Whew! I seem to have dodged a major health crisis.
This morning, I rushed to the car and hauled my butt to school for a.m. parking lot duty. The temperature in my neck of the woods was 24 degrees. No big deal. Mornings are always cold out here in Backroads. That's why I have a car with seat heaters. A better invention was never invented than seat heaters. I'll stack them up against sliced bread any day. Except maybe on grilled cheese days in the school cafeteria, because seat heaters are not nearly as greasy and crunchy as those baked grilled cheese sandwiches. Don't ask me how I know.
So there I was, driving to work, seat heater a-blazin' on all three cylinders, or whatever you want to call those little orange lights that show how much and what area your heat is a-blazin'. Orange. Get it? Like a flame. Fire. HEAT!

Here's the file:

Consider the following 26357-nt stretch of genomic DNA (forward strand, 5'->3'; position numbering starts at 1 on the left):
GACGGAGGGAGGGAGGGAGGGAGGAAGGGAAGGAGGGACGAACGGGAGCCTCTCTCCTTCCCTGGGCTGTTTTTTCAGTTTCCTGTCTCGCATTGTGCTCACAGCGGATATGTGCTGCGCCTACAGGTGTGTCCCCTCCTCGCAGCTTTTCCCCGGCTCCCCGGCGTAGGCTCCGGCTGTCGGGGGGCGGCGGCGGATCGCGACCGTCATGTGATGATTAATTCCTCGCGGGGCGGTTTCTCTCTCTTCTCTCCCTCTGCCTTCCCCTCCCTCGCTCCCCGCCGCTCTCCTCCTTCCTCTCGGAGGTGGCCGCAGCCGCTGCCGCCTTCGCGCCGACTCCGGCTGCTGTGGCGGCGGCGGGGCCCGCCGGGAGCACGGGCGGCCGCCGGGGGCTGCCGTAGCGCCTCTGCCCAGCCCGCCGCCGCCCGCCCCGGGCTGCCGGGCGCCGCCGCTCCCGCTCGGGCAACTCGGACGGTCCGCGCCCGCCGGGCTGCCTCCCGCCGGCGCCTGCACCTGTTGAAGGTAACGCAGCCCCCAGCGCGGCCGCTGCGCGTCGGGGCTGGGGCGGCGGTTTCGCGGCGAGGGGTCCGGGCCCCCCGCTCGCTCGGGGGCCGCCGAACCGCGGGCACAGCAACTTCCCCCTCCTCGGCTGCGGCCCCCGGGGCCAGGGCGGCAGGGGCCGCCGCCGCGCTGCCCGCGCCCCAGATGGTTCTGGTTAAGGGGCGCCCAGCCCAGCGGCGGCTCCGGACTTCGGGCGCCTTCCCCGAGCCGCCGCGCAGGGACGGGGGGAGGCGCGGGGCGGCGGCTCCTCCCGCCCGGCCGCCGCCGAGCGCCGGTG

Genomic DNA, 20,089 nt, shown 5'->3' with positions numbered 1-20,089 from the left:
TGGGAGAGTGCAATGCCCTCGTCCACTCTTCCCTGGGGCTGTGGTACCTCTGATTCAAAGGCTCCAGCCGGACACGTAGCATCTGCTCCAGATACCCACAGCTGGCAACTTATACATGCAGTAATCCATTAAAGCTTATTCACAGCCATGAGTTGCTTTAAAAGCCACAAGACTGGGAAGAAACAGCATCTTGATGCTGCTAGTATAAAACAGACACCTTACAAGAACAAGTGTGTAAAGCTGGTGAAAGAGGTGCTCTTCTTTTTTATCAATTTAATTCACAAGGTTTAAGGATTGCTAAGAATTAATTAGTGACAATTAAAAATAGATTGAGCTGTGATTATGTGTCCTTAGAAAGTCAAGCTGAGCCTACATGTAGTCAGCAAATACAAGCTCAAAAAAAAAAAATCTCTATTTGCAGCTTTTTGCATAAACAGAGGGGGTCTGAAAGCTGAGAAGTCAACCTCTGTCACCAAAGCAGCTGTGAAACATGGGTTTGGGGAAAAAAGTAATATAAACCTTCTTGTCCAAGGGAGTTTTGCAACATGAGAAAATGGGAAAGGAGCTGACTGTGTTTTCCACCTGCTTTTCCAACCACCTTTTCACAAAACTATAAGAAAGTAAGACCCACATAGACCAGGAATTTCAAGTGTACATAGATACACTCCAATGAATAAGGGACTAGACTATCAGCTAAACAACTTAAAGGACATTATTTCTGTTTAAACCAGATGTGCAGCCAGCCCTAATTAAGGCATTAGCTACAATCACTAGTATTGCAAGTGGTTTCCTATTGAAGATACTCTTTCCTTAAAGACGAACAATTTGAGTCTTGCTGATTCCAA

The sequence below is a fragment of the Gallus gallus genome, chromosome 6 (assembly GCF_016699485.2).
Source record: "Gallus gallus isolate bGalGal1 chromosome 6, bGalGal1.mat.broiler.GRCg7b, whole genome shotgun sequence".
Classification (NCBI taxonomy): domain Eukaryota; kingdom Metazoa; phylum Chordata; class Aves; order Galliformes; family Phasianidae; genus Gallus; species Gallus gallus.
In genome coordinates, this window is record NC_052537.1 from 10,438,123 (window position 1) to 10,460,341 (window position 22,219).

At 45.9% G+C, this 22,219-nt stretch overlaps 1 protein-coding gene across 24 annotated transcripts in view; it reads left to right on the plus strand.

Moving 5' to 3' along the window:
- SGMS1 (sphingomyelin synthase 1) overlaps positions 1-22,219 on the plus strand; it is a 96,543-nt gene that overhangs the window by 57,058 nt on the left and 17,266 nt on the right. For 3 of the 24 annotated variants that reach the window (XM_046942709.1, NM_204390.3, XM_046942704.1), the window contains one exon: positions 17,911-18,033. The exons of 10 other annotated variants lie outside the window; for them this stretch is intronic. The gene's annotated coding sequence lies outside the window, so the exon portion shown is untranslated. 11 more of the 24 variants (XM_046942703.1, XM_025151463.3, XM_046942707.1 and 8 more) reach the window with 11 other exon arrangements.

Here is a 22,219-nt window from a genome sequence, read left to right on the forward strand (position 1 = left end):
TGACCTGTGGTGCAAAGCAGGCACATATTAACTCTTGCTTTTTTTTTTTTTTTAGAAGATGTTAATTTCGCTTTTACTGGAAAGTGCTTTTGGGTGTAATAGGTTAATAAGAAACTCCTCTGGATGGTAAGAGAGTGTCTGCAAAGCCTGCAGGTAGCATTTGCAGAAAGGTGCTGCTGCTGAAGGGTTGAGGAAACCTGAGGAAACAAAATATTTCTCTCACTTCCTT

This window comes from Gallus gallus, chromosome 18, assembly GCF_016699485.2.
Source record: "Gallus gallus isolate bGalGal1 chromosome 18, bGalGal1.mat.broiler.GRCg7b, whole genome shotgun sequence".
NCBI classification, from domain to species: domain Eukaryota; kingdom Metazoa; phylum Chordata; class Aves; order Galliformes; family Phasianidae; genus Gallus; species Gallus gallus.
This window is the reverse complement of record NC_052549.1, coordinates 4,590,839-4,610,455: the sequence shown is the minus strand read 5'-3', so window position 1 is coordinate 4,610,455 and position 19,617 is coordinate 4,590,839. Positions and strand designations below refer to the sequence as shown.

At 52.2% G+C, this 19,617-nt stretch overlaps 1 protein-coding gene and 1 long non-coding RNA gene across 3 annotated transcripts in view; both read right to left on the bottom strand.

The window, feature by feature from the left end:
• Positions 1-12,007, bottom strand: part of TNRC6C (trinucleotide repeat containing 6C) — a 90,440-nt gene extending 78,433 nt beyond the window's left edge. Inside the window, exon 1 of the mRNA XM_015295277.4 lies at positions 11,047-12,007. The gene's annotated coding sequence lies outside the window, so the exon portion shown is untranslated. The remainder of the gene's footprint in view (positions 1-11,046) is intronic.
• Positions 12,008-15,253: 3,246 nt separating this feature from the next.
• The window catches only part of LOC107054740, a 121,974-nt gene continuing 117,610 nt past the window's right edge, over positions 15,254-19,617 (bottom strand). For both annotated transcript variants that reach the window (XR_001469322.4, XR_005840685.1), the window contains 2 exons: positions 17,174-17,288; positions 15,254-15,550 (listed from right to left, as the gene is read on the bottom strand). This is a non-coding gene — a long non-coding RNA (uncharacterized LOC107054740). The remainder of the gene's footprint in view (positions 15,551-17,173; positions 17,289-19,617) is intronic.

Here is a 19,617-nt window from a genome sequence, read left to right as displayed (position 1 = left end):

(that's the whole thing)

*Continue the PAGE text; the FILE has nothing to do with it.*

Except I didn't feel the warmth. My buns were not toasting. Every other cold morning for the past four years that I've driven my hot-seated Tahoe, my cheeks have been burning by the time I drop The Pony off at his building. Sometimes, I have even turned off the seat heater! But not this morning. I reached my hand around behind my back. I could feel warmth on the leather with my palm. But not so in my nether regions. I was left to face the grim conclusion:
I HAD LOST ALL FEELING IN MY BUTT!
Duty called, so I could not rush myself to the emergency room for a professional evaluation. I unlocked my classroom, logged on five times for maximum access in my control center, and grabbed two coats to insulate myself from the elements. That's the only way to go, you know. You wear one coat, and put the other one on backwards. Pull it over your arms so it completely covers your chest and lap and gives you a little face mask if you bury your nose in the collar. Short of a Forever Lazy, the front coat/back coat style is the epitome of a.m. parking lot duty comfort.
When I sat down on the 24-degree concrete slab by the locker rooms, I made a startling discovery.
MY BUTT WAS ALIVE WITH NERVE ENDINGS!
Such a happy ending to what could have been a tale of woe.